Universities in and around Cape Town
Language schools in Cape Town
Experience reports
Accommodation in Cape Town
How to get around

Public transport

Public transport is dissapointing in South Africa, and Cape Town is unfortunately no better. We have busses and taxi’s but their routes and times are very limited. Trains are not recommended at all as they have a very bad safety reputation. If you must travel by train it is advised that you travel 1st class. It is not a lot more expensive than 2nd or 3rd class, but is far more safer.

Mini-bus taxi’s are often very convenient for short distances, but they do not follow road rules and therefore could endanger your life. But hey, if you like a rush you can try them out. Otherwise use them only during daytime, if you have no other transport option and if you are in a group of two or more people.

Buying own vehicle

Buying a second-hand car is a good option when staying a few months. You can keep it during your visit and sell it again when you leave. Often you can get your money back, but more than often you will lose a small portion on the deal - but this is not a big price to pay for the usage of the vehicle during your stay.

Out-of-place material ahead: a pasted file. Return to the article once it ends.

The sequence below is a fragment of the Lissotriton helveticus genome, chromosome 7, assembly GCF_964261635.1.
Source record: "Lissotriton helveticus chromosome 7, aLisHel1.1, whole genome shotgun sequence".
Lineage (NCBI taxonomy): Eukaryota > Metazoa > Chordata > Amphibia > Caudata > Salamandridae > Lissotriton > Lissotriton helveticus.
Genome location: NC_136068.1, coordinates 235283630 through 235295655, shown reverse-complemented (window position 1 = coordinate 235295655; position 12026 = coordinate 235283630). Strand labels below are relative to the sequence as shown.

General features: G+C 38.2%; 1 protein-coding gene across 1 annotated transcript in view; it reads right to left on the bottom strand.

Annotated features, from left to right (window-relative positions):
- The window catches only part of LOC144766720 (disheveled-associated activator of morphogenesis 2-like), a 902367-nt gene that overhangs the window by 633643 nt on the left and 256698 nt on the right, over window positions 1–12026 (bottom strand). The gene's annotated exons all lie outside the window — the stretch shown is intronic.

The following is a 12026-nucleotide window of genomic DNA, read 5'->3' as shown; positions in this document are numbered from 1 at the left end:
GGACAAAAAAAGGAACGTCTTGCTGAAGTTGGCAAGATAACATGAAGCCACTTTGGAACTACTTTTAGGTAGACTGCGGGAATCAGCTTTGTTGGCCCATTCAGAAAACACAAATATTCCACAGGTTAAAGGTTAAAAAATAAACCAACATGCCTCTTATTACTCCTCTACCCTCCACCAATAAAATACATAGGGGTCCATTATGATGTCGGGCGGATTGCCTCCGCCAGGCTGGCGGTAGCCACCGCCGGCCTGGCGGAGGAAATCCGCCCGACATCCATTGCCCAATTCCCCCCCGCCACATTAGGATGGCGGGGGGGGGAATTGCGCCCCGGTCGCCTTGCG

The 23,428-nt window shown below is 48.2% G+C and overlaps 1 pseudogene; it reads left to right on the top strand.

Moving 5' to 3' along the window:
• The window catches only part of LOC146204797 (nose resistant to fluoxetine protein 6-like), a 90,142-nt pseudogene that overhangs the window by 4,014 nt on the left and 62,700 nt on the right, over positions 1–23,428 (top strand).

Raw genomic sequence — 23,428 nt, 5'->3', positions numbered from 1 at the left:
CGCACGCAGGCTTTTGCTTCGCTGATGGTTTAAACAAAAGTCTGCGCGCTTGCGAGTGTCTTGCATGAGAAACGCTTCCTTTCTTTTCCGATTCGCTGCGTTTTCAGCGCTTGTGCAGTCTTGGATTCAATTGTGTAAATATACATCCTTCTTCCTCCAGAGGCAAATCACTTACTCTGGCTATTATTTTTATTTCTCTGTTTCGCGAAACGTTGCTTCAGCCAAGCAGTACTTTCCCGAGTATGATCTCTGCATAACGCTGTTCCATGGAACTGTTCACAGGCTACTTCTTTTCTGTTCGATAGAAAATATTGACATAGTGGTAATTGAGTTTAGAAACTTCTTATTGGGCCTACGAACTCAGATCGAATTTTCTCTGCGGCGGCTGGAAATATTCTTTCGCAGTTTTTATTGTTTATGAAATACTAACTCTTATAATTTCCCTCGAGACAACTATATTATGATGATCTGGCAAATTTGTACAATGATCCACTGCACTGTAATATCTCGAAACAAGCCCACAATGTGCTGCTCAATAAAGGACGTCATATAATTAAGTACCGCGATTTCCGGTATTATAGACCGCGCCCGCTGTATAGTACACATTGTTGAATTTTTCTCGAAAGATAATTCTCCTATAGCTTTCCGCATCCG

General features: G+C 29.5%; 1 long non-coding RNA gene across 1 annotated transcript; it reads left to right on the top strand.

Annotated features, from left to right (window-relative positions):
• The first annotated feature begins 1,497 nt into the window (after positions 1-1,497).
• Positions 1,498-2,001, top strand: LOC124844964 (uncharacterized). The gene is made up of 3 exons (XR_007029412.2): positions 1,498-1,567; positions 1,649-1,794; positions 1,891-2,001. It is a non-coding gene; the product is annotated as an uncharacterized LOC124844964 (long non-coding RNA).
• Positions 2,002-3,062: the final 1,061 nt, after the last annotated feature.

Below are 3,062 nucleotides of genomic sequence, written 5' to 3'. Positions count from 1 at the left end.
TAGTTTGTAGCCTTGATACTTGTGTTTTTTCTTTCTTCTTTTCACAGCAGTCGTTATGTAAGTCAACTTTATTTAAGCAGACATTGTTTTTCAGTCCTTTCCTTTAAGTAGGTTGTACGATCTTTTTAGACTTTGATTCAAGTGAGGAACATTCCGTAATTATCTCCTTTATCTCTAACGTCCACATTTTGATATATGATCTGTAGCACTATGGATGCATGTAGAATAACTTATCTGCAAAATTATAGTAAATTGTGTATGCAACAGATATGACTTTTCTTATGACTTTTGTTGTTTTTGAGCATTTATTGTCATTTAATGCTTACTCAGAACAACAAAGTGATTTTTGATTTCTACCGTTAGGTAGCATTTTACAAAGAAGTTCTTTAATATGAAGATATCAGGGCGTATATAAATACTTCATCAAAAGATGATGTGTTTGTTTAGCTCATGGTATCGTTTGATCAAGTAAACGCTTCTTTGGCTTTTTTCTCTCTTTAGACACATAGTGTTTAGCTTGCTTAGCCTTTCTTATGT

Beware of private sales – often someone is trying to make a quick buck and will sell a poor quality vehicle to an unsuspecting visitor. Buy from other students or people that you know, or buy a cheapy from a second-hand car dealer. There are many second-hand car dealers in Cape Town who usually sell pretty good cars (for instance in Koeberg Road). They will sell you road worthy vehicles that are licensed and registered in your name. Often they come with a one month guarantee as well. This is the safe and recommended option when chosing to buy your own car. Please note that insurance on a vehicle is not required by law in South Africa, but it is recommended to protect your investment.

You can also buy a car through Drive Africa http://www.driveafrica.co.za as an alternative option. When you are done they will buy your car back from you at an agreed-upon percentage of what you initially paid.

German cars are good options - my personal favourites are the old Mercedes Benz models (1980 – 1986). But test drive a vehicle before you buy it. Make sure that the body looks ok, has little rust, relative low mileage and does not smoke when you drive it.

Renting a vehicle - read more


Remember to apply for your International Drivers permit before leaving your country, as you will not be able to obtain it once you’re in South Africa.

About Cape Town
How to get around
Leisure time
Sights to visit and trips
Tips Cape Town
Collection of links

Special: World Cup 2010

Ferienwohnung direkt